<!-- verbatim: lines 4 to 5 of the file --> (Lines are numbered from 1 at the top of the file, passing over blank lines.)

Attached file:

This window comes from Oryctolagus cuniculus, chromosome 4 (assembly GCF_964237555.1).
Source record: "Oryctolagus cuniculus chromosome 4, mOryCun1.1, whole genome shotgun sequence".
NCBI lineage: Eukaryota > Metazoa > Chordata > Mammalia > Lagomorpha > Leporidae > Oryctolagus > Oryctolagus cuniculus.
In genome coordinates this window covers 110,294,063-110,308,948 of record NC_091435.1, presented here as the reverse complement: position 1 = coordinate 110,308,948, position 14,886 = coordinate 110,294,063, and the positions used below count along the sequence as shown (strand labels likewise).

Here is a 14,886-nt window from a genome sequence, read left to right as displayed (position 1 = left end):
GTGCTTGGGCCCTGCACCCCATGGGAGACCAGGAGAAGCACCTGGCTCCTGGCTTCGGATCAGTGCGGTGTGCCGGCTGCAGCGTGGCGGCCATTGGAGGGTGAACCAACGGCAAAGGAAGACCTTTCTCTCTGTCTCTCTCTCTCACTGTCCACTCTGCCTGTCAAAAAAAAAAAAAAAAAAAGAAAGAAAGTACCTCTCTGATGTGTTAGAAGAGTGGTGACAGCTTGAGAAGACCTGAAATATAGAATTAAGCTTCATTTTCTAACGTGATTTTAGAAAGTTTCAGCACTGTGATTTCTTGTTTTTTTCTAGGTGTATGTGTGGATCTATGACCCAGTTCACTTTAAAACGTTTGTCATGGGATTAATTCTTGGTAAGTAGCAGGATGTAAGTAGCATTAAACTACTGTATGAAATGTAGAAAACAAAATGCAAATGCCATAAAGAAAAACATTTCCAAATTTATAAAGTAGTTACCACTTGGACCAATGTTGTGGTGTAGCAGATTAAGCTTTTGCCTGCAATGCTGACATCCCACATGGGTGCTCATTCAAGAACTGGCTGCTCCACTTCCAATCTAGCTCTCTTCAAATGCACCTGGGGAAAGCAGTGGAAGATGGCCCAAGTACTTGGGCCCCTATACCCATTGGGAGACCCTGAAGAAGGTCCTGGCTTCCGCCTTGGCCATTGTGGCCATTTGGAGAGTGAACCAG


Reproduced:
In genome coordinates this window covers 110,294,063-110,308,948 of record NC_091435.1, presented here as the reverse complement: position 1 = coordinate 110,308,948, position 14,886 = coordinate 110,294,063, and the positions used below count along the sequence as shown (strand labels likewise).

Here is a 14,886-nt window from a genome sequence, read left to right as displayed (position 1 = left end):